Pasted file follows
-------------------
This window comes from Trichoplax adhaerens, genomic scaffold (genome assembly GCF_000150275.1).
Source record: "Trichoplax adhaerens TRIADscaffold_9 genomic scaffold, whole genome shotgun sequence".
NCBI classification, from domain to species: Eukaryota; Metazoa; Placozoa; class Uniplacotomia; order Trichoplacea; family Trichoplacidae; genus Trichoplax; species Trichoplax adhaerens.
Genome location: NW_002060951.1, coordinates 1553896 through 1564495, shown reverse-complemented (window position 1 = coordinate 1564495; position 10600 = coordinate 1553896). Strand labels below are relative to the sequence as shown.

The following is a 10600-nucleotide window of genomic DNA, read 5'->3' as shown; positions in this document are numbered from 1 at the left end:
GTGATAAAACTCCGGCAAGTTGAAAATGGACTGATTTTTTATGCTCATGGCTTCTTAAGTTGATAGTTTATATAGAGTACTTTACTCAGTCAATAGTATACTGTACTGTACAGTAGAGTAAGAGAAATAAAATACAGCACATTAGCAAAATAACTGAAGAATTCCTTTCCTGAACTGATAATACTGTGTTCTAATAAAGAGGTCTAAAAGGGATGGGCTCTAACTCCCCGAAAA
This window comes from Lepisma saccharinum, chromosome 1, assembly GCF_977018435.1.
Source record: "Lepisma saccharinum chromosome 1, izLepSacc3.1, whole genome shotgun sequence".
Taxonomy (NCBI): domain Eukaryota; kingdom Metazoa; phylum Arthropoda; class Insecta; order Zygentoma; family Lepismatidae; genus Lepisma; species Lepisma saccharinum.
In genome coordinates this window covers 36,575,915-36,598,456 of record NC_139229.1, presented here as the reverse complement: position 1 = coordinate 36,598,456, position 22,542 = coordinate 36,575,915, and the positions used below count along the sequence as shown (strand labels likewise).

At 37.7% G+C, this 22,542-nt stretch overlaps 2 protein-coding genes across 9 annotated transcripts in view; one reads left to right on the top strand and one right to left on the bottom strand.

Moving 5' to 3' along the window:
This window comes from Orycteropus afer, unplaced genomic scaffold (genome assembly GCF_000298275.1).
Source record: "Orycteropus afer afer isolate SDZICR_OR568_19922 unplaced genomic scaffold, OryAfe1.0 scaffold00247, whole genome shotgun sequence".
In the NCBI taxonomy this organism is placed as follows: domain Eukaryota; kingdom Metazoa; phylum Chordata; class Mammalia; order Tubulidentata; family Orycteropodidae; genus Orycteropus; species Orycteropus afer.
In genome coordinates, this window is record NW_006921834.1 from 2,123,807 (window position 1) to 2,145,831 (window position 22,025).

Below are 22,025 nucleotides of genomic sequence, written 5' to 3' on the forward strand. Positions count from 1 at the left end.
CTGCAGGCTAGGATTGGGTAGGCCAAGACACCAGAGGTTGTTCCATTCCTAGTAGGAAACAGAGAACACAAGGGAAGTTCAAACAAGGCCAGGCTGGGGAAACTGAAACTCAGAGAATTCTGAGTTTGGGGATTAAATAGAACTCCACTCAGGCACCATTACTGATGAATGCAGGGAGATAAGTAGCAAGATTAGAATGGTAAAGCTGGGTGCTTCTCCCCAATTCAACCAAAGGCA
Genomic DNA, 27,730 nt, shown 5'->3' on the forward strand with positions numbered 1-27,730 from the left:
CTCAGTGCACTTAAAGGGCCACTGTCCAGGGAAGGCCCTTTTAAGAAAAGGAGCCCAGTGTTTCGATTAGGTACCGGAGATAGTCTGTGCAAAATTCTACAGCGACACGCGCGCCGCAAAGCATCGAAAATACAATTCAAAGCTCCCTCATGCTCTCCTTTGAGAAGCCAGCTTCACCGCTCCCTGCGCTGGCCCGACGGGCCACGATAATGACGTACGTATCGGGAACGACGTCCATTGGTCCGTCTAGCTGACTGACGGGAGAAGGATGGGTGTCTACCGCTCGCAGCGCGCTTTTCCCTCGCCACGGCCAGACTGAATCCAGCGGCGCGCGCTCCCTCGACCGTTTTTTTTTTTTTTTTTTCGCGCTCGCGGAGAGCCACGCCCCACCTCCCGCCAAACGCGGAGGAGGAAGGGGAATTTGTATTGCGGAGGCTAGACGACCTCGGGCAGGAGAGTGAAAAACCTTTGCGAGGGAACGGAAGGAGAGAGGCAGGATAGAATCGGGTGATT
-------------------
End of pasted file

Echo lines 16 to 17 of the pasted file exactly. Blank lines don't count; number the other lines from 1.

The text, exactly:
In genome coordinates, this window is record NW_006921834.1 from 2,123,807 (window position 1) to 2,145,831 (window position 22,025).

Below are 22,025 nucleotides of genomic sequence, written 5' to 3' on the forward strand. Positions count from 1 at the left end.